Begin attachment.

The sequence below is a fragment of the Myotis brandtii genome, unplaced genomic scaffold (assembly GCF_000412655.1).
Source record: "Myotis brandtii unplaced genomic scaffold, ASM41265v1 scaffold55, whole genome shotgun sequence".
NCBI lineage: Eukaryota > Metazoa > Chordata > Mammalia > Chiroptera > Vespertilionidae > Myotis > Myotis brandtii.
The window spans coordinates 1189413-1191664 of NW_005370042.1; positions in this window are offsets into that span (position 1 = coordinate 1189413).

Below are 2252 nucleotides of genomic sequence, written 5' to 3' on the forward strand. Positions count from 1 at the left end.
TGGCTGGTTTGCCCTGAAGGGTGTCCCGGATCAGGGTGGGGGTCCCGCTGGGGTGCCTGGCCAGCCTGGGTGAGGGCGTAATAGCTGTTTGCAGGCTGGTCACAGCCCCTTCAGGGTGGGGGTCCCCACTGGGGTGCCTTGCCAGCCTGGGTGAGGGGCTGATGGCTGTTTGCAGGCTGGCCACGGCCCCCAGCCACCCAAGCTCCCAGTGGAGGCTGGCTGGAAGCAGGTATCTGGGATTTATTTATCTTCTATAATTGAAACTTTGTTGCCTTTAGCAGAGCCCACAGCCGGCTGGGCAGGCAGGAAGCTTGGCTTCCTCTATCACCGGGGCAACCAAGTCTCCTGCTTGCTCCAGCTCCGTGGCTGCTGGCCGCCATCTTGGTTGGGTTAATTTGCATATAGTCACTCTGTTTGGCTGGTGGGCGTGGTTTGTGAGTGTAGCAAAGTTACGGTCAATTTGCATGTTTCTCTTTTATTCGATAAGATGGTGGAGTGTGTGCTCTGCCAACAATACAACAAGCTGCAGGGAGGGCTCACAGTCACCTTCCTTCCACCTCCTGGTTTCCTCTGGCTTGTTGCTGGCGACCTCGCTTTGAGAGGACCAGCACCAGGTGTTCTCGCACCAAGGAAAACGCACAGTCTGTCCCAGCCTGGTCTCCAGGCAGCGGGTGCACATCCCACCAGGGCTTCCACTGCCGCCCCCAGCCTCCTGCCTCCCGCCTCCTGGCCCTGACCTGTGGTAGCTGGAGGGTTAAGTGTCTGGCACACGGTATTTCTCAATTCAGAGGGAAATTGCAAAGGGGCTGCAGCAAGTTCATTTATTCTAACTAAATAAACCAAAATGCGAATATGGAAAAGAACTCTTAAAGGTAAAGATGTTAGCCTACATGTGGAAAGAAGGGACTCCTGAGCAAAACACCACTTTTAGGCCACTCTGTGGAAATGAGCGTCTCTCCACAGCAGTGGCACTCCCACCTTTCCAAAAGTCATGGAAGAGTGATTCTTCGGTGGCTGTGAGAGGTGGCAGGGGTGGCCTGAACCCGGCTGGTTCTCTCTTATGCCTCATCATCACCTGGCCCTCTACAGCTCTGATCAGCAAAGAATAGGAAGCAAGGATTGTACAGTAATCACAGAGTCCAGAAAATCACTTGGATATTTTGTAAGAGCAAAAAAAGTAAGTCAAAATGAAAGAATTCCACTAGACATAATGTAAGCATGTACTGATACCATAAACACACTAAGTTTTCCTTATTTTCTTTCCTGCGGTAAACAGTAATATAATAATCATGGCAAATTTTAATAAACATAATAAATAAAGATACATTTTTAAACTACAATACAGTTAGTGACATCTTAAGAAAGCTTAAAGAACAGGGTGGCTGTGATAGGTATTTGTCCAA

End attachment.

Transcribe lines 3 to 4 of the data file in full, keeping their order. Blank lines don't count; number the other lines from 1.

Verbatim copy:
NCBI lineage: Eukaryota > Metazoa > Chordata > Mammalia > Chiroptera > Vespertilionidae > Myotis > Myotis brandtii.
The window spans coordinates 1189413-1191664 of NW_005370042.1; positions in this window are offsets into that span (position 1 = coordinate 1189413).